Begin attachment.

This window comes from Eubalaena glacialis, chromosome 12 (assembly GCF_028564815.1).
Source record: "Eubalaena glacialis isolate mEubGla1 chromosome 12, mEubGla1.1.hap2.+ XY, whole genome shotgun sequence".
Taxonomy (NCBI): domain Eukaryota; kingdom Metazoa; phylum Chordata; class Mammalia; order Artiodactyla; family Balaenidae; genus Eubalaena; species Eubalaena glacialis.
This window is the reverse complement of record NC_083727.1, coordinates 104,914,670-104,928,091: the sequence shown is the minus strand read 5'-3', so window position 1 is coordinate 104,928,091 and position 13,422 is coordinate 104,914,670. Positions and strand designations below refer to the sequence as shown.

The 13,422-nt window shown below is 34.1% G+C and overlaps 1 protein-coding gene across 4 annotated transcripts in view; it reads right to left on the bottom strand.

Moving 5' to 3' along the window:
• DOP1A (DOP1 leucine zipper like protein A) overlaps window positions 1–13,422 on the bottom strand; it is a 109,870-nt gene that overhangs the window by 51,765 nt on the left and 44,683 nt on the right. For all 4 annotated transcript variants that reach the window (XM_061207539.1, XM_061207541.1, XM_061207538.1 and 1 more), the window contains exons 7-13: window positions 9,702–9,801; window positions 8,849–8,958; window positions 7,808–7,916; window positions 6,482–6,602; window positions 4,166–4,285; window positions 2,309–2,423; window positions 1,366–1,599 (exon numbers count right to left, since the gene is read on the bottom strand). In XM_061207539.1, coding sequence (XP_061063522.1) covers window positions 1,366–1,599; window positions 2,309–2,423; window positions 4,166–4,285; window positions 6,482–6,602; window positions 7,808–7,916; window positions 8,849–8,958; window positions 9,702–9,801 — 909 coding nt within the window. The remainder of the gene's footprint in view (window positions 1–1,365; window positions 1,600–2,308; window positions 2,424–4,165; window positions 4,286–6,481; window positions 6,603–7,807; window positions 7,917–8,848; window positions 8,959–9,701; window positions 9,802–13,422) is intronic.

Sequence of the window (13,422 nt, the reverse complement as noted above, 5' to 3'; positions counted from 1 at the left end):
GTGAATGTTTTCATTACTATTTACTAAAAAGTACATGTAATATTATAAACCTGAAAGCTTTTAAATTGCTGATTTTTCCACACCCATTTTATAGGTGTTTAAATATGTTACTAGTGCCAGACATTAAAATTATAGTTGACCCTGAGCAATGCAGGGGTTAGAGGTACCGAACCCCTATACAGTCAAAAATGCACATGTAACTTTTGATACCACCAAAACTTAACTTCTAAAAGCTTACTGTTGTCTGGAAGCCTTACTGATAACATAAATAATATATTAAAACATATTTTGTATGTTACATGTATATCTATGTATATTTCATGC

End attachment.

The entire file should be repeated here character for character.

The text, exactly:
This window comes from Eubalaena glacialis, chromosome 12 (assembly GCF_028564815.1).
Source record: "Eubalaena glacialis isolate mEubGla1 chromosome 12, mEubGla1.1.hap2.+ XY, whole genome shotgun sequence".
Taxonomy (NCBI): domain Eukaryota; kingdom Metazoa; phylum Chordata; class Mammalia; order Artiodactyla; family Balaenidae; genus Eubalaena; species Eubalaena glacialis.
This window is the reverse complement of record NC_083727.1, coordinates 104,914,670-104,928,091: the sequence shown is the minus strand read 5'-3', so window position 1 is coordinate 104,928,091 and position 13,422 is coordinate 104,914,670. Positions and strand designations below refer to the sequence as shown.

The 13,422-nt window shown below is 34.1% G+C and overlaps 1 protein-coding gene across 4 annotated transcripts in view; it reads right to left on the bottom strand.

Moving 5' to 3' along the window:
• DOP1A (DOP1 leucine zipper like protein A) overlaps window positions 1–13,422 on the bottom strand; it is a 109,870-nt gene that overhangs the window by 51,765 nt on the left and 44,683 nt on the right. For all 4 annotated transcript variants that reach the window (XM_061207539.1, XM_061207541.1, XM_061207538.1 and 1 more), the window contains exons 7-13: window positions 9,702–9,801; window positions 8,849–8,958; window positions 7,808–7,916; window positions 6,482–6,602; window positions 4,166–4,285; window positions 2,309–2,423; window positions 1,366–1,599 (exon numbers count right to left, since the gene is read on the bottom strand). In XM_061207539.1, coding sequence (XP_061063522.1) covers window positions 1,366–1,599; window positions 2,309–2,423; window positions 4,166–4,285; window positions 6,482–6,602; window positions 7,808–7,916; window positions 8,849–8,958; window positions 9,702–9,801 — 909 coding nt within the window. The remainder of the gene's footprint in view (window positions 1–1,365; window positions 1,600–2,308; window positions 2,424–4,165; window positions 4,286–6,481; window positions 6,603–7,807; window positions 7,917–8,848; window positions 8,959–9,701; window positions 9,802–13,422) is intronic.

Sequence of the window (13,422 nt, the reverse complement as noted above, 5' to 3'; positions counted from 1 at the left end):
GTGAATGTTTTCATTACTATTTACTAAAAAGTACATGTAATATTATAAACCTGAAAGCTTTTAAATTGCTGATTTTTCCACACCCATTTTATAGGTGTTTAAATATGTTACTAGTGCCAGACATTAAAATTATAGTTGACCCTGAGCAATGCAGGGGTTAGAGGTACCGAACCCCTATACAGTCAAAAATGCACATGTAACTTTTGATACCACCAAAACTTAACTTCTAAAAGCTTACTGTTGTCTGGAAGCCTTACTGATAACATAAATAATATATTAAAACATATTTTGTATGTTACATGTATATCTATGTATATTTCATGC